Sure, there is crime but it’s not normally personal and with guns.

    Hateful experience, but I hope your new life has made up from leaving your birth country. Sad that people need to do that, for whatever reason.

    A very honest and moving post Colline.


    1. Thank you. My aim for this series of posts is to be as honest as I am able.
      It is sad that so many of is felt the need to leave South Africa as it is really a beautiful country with plenty of potential.


  3. I can’t imagine what it would be like to experience such a thing, Colline. Thank goodness you all came out of it okay, and that you were able to move to a place that offers you more security in life.


    1. Just the other day my husband was saying how safe he feels walking down the street here. We gave up a lot when we moved north but feel that it is worth it for the sense of security we have.


  4. Colline, So well written and a true reflection of what has sent so many young families running, making decisions about leaving their beloved country quite hurriedly, not rashly but sensibly with the family in mind.
    Two of my daughters did the same, at quite short notice.
    Good luck for your future as you grow to love your new home!
    I am loving mine. (left too) sniff sniff


    1. Our decision was definitely not rash and instead was taken over a long period of time. The home invasion, though, did push us to taking that final decision.
      We are learning to love our new home even though, at times, we also feel sad at having left.


  5. Oh, my dear friend! I’m so sorry you and your family had to go through that horrific experience. I can only imagine how terrified y’all must have been. I’m so happy for you all that you got out and now live in safety.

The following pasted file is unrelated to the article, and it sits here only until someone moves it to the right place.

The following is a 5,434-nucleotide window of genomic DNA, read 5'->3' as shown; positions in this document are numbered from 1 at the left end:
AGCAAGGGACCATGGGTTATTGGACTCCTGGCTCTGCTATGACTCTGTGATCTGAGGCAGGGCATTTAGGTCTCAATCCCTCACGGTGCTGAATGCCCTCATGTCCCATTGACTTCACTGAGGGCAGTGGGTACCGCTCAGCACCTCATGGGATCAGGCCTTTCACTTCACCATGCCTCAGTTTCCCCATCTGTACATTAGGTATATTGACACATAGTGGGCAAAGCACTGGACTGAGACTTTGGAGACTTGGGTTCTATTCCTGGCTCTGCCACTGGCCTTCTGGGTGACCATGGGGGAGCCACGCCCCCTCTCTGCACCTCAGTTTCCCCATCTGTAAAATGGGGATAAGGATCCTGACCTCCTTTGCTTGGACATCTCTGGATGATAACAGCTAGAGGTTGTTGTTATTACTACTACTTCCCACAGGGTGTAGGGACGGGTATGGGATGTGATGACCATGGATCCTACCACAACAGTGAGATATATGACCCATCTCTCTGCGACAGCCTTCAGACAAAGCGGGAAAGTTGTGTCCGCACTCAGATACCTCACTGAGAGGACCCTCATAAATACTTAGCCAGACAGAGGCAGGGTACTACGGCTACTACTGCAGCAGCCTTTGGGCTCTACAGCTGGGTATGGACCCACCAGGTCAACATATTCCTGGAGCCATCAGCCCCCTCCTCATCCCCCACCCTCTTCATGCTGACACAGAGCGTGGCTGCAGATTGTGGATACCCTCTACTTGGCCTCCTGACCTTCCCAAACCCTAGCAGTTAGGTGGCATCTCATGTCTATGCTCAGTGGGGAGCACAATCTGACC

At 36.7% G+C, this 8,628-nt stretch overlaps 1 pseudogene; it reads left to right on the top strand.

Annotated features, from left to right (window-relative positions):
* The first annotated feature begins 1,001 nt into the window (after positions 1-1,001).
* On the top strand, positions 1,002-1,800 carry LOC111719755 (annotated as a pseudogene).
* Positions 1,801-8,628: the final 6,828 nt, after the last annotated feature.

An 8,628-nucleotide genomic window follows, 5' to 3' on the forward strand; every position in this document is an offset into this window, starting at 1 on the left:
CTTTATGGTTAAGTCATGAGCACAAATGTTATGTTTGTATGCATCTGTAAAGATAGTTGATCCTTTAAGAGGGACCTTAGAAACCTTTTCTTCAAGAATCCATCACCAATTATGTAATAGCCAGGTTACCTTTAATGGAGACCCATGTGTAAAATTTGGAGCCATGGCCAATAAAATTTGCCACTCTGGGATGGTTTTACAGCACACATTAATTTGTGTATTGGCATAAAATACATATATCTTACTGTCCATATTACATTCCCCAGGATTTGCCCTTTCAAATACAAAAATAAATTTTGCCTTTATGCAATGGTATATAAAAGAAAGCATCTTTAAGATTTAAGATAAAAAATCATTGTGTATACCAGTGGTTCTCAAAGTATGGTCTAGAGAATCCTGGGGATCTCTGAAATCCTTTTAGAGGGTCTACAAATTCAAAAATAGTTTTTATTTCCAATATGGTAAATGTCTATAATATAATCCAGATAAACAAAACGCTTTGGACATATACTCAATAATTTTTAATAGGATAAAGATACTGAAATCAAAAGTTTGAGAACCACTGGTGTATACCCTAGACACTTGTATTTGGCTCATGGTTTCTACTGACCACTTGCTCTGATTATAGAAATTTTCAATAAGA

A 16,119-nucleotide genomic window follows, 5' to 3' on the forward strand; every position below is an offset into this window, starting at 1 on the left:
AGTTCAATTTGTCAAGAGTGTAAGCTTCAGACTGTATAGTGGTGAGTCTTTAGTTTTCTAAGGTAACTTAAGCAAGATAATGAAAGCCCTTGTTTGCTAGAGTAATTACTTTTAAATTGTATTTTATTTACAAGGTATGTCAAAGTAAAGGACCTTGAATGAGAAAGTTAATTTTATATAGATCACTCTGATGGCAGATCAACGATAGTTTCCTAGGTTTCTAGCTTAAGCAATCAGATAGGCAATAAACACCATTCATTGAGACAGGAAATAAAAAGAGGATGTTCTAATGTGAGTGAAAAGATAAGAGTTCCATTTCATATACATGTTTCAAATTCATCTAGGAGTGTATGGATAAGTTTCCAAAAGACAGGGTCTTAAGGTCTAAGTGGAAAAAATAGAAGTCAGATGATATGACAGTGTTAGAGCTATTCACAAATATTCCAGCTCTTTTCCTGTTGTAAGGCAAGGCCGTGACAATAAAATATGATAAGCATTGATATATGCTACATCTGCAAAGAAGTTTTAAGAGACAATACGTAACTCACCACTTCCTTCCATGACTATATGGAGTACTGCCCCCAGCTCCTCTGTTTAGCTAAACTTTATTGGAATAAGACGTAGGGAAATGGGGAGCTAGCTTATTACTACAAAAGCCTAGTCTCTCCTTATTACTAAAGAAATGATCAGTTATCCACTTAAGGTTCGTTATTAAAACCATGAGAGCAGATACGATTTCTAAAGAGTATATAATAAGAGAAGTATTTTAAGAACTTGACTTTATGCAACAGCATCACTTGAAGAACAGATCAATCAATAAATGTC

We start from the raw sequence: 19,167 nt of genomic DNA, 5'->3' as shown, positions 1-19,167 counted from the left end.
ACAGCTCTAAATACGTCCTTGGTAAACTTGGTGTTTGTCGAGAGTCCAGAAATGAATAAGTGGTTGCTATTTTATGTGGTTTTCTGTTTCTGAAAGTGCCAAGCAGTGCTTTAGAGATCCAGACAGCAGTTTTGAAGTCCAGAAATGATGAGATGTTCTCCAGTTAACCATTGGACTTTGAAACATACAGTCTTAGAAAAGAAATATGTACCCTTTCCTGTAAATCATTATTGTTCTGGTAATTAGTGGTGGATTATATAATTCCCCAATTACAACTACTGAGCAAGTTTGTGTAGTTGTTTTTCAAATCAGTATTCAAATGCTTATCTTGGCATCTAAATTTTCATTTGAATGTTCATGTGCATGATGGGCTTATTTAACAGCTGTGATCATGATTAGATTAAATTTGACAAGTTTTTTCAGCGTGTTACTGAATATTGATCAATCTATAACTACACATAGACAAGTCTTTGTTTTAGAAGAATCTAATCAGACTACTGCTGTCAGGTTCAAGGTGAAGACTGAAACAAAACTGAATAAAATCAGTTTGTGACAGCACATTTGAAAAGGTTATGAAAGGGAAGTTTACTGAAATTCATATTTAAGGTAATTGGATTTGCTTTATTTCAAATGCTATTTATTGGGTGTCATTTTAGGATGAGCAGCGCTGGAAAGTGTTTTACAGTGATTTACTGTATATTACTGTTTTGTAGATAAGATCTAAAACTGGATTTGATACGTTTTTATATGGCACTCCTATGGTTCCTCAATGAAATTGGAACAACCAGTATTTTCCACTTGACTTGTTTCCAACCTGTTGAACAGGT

6. Dear God! What a life changing moment, Colline!
    I started with your next post and thought ‘oh, how interesting’ because I’d always wondered. When I first started reading your blog I was quite confused in my head about where you lived. I found you quite hard to ‘place’ for some reason. Your decision could only be the right one, but still brave to take. I imagine that life in SA is much better these days, but all of Africa seems volatile, doesn’t it? I know Jude(Travel Words) misses it very much and would love to return, but you’ve made a place for yourselves now, haven’t you, and seem very happy with your place in the world. 🙂


    1. We have visited from time to time and things have not really improved. People are still living behind high walls, people are still being held at gun point in their homes while they are being robbed, and it is still not safe to wander about at night alone. We often toy with the idea of returning but the reason we left still exists.


  7. I am just now tuning in to your story. I have been curious about your reason for moving north and would never have imagined how difficult your situation had been. Perhaps this will appear in subsequent posts, but I am wondering why you chose Toronto…


    1. Toronto was the place where my cousin was – and it was also the Canadian city that had the most opportunity for employment. We looked at Vancouver but many people were losing their jobs at that time – and even though Montreal appealed, it was just too cold when we visited 🙂


  8. Is it sad the way people fight and create discord, usually for no good reason. Here in America, things are upside down, too, in so many ways. Just today, there’s been another school shooting, by a student, now dead himself. Protecting our children in today’s world is a challenge no matter where you live. I hope your move will be a godsend for you, and yours. Stay warm this winter, Dear. Canada is a little too cold for me, but to each, their own. The Canadian people are friendly though, so that is a BIG plus.